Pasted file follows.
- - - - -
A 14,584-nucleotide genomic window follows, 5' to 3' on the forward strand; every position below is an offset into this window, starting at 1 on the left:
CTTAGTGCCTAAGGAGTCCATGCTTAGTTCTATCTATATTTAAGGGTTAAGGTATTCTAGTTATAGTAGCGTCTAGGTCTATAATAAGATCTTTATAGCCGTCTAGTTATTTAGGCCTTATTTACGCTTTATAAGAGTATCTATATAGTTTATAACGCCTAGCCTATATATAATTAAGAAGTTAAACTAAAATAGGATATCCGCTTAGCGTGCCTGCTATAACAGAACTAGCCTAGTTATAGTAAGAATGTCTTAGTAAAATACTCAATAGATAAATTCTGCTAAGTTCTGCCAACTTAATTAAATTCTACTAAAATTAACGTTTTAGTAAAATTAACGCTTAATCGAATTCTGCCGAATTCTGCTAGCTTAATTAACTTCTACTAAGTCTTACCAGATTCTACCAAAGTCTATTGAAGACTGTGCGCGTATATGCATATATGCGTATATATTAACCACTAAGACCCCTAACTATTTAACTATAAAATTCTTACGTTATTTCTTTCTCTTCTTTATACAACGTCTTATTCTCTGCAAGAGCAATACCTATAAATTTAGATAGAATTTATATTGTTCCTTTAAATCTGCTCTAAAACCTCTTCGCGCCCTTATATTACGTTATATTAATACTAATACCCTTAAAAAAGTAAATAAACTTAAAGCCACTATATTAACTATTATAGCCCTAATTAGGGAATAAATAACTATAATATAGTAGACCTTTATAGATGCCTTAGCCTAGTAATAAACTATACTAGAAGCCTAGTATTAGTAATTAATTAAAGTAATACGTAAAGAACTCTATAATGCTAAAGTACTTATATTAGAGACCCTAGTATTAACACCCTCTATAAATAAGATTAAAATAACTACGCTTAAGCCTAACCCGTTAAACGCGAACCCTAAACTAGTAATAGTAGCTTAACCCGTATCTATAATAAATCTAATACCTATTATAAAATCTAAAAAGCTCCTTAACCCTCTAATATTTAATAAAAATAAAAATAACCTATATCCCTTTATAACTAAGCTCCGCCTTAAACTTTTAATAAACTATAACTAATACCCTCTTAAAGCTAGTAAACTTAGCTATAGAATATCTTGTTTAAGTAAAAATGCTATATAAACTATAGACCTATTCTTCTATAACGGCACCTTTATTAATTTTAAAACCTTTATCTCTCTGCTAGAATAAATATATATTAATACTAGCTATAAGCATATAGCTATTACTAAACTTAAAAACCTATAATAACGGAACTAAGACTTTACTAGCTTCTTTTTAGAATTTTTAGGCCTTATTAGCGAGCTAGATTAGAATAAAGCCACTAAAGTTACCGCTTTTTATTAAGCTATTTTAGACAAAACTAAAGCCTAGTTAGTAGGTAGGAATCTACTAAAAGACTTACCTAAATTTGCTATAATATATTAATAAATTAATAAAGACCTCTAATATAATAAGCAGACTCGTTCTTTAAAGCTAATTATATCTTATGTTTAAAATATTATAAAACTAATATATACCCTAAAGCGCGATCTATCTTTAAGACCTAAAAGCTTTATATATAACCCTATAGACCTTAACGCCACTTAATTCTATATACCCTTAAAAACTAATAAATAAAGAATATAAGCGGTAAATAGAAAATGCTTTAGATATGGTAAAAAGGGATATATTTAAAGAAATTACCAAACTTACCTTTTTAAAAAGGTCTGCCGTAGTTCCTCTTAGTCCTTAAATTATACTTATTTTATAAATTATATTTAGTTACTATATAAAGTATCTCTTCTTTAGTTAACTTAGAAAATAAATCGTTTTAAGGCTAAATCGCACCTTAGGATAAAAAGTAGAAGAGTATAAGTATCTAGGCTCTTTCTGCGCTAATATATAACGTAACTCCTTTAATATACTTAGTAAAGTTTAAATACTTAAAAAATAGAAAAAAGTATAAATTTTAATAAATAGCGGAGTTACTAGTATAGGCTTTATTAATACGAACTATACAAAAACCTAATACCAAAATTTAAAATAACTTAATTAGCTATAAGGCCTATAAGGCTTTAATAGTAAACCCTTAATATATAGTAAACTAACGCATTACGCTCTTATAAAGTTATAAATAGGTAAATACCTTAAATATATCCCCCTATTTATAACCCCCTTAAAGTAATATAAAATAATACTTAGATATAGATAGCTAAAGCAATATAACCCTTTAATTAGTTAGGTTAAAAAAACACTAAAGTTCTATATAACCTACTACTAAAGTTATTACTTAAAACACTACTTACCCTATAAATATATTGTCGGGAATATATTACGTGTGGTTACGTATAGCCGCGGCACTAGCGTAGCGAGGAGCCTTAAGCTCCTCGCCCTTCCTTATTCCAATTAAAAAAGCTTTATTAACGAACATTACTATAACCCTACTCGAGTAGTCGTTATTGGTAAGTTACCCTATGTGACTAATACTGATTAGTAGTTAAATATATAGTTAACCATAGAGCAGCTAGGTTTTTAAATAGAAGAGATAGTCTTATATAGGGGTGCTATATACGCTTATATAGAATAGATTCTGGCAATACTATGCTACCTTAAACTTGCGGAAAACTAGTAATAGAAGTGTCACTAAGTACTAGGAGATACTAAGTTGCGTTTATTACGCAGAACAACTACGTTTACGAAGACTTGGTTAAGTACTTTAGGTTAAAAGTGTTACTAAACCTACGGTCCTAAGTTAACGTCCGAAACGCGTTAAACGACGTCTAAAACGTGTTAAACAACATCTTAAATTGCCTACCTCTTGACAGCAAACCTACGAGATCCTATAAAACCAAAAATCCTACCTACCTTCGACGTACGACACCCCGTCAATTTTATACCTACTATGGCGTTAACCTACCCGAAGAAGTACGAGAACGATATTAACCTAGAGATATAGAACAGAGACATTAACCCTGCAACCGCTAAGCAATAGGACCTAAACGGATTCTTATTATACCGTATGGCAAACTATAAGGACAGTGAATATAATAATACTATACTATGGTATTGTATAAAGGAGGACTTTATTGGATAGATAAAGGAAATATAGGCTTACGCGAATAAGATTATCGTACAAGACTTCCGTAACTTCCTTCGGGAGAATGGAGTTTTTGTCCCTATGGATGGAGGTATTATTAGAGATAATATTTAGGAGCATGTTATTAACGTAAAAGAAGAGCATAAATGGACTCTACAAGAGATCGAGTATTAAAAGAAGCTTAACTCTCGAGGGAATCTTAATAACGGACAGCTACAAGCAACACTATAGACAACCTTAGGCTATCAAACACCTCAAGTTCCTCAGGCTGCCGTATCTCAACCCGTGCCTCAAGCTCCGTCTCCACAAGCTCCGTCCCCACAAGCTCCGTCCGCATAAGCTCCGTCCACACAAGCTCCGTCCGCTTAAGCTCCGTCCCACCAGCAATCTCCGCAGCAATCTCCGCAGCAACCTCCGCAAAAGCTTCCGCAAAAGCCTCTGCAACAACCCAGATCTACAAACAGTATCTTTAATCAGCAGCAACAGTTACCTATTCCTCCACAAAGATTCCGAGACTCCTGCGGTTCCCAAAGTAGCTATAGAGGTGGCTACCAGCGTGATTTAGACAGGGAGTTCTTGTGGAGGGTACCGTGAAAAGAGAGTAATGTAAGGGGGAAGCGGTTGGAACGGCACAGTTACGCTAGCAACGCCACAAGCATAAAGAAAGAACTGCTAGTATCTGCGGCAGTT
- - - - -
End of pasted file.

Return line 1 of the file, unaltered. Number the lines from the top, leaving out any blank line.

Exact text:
A 14,584-nucleotide genomic window follows, 5' to 3' on the forward strand; every position below is an offset into this window, starting at 1 on the left: